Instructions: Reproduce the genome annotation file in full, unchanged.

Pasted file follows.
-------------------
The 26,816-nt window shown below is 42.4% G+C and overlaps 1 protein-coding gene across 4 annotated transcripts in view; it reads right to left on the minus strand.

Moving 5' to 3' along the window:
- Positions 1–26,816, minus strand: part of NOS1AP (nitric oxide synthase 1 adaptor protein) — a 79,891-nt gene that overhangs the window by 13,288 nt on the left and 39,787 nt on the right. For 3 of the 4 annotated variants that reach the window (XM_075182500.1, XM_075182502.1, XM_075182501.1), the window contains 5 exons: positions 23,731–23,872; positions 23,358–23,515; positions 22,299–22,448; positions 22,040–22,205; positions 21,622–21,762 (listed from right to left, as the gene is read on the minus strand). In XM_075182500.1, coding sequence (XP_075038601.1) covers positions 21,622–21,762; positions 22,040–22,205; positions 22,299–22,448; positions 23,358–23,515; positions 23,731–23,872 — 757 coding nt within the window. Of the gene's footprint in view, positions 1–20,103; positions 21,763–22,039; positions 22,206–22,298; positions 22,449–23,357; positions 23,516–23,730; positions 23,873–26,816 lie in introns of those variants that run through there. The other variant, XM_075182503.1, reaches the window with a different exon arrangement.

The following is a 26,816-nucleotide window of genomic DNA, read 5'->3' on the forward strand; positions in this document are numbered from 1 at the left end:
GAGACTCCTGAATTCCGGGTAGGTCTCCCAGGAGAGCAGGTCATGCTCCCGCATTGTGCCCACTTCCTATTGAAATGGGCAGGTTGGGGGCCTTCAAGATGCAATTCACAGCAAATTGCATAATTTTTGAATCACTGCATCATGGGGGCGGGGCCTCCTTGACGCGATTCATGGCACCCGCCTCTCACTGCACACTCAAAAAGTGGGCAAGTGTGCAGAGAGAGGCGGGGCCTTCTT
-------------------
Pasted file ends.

The 26,816-nt window shown below is 42.4% G+C and overlaps 1 protein-coding gene across 4 annotated transcripts in view; it reads right to left on the minus strand.

Moving 5' to 3' along the window:
- Positions 1–26,816, minus strand: part of NOS1AP (nitric oxide synthase 1 adaptor protein) — a 79,891-nt gene that overhangs the window by 13,288 nt on the left and 39,787 nt on the right. For 3 of the 4 annotated variants that reach the window (XM_075182500.1, XM_075182502.1, XM_075182501.1), the window contains 5 exons: positions 23,731–23,872; positions 23,358–23,515; positions 22,299–22,448; positions 22,040–22,205; positions 21,622–21,762 (listed from right to left, as the gene is read on the minus strand). In XM_075182500.1, coding sequence (XP_075038601.1) covers positions 21,622–21,762; positions 22,040–22,205; positions 22,299–22,448; positions 23,358–23,515; positions 23,731–23,872 — 757 coding nt within the window. Of the gene's footprint in view, positions 1–20,103; positions 21,763–22,039; positions 22,206–22,298; positions 22,449–23,357; positions 23,516–23,730; positions 23,873–26,816 lie in introns of those variants that run through there. The other variant, XM_075182503.1, reaches the window with a different exon arrangement.

The following is a 26,816-nucleotide window of genomic DNA, read 5'->3' on the forward strand; positions in this document are numbered from 1 at the left end:
GAGACTCCTGAATTCCGGGTAGGTCTCCCAGGAGAGCAGGTCATGCTCCCGCATTGTGCCCACTTCCTATTGAAATGGGCAGGTTGGGGGCCTTCAAGATGCAATTCACAGCAAATTGCATAATTTTTGAATCACTGCATCATGGGGGCGGGGCCTCCTTGACGCGATTCATGGCACCCGCCTCTCACTGCACACTCAAAAAGTGGGCAAGTGTGCAGAGAGAGGCGGGGCCTTCTT